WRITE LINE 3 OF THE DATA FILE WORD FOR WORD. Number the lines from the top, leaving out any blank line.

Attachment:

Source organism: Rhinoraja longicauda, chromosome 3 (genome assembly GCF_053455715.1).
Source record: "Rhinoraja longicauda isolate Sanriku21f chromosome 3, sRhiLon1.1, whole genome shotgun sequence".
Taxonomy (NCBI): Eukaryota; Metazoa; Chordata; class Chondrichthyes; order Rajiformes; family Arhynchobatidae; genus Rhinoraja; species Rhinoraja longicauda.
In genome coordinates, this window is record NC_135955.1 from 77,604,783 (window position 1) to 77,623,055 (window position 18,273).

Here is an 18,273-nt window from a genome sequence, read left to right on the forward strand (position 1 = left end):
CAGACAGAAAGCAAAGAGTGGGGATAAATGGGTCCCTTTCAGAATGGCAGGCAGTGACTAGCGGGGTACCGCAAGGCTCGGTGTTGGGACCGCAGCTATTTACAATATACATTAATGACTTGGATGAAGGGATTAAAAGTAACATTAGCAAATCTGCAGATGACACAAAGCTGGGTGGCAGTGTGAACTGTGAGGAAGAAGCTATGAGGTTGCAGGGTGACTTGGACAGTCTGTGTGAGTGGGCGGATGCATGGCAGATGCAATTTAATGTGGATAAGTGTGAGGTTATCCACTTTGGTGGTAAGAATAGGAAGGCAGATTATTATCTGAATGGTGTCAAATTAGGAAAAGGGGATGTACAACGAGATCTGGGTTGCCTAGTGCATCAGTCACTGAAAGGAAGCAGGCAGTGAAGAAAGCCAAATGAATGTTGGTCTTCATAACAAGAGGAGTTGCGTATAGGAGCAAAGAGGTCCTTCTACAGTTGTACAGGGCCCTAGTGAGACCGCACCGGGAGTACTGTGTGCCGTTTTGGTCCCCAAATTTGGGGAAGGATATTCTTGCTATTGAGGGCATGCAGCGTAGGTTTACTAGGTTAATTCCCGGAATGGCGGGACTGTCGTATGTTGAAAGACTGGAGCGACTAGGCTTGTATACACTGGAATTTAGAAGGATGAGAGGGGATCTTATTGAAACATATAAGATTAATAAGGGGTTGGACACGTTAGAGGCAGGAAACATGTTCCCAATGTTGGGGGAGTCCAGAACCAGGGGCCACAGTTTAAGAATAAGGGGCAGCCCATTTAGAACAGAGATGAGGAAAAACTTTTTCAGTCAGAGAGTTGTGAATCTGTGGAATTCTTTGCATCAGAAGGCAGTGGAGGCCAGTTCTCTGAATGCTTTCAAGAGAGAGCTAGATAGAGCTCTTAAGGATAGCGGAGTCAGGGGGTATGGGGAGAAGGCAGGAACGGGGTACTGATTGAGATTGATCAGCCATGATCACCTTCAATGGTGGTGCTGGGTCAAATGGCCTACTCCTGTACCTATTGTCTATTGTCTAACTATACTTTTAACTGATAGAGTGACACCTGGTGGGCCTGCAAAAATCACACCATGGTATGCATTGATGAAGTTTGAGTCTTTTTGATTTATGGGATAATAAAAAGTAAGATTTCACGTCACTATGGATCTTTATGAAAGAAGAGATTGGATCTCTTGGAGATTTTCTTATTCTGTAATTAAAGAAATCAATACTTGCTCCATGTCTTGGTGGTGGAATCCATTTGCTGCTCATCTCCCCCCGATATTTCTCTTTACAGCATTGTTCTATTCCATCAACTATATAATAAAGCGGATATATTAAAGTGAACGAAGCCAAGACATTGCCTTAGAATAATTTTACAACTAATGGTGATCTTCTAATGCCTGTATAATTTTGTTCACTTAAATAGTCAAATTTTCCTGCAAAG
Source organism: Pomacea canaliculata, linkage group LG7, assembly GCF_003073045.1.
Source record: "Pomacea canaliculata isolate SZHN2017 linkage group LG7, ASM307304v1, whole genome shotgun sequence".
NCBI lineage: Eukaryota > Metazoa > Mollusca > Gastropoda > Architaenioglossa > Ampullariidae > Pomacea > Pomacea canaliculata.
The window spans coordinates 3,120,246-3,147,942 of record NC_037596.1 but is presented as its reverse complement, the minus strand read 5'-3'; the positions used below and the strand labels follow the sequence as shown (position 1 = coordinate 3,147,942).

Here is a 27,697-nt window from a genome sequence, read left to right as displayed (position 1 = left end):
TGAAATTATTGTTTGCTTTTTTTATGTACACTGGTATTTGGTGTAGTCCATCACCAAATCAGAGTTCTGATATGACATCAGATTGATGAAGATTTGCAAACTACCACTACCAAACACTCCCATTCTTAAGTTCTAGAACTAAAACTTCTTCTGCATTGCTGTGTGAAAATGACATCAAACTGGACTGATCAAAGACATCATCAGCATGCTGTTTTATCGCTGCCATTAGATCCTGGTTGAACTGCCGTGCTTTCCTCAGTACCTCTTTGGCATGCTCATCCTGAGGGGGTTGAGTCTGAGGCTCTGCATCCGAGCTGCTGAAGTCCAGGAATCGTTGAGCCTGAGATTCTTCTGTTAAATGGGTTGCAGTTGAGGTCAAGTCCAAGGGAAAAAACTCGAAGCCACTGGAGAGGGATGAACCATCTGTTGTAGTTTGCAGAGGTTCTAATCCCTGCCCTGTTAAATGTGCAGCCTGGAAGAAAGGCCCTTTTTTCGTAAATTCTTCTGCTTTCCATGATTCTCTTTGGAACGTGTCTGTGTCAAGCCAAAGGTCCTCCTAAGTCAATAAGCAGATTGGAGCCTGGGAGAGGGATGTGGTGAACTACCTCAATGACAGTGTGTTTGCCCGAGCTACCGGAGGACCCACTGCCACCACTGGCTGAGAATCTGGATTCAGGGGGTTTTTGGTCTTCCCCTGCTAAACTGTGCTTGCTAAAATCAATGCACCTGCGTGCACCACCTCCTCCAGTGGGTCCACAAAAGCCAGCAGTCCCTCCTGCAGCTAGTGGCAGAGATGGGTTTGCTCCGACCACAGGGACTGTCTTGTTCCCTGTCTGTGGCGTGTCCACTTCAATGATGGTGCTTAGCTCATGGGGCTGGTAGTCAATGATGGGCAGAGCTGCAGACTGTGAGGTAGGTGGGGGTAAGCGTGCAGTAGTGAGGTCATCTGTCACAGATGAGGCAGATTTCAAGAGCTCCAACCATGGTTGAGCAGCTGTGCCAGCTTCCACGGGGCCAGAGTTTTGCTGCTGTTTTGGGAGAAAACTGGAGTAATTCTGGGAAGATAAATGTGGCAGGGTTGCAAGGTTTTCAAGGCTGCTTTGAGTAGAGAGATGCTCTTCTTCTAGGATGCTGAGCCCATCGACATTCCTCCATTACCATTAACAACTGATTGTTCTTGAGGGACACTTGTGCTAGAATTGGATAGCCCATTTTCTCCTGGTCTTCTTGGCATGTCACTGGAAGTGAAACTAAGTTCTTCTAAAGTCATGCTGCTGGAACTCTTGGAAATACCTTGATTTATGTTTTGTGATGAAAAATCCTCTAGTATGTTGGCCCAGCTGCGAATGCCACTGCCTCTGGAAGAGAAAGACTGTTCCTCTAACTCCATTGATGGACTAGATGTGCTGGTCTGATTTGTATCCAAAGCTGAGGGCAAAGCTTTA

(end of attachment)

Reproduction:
Taxonomy (NCBI): Eukaryota; Metazoa; Chordata; class Chondrichthyes; order Rajiformes; family Arhynchobatidae; genus Rhinoraja; species Rhinoraja longicauda.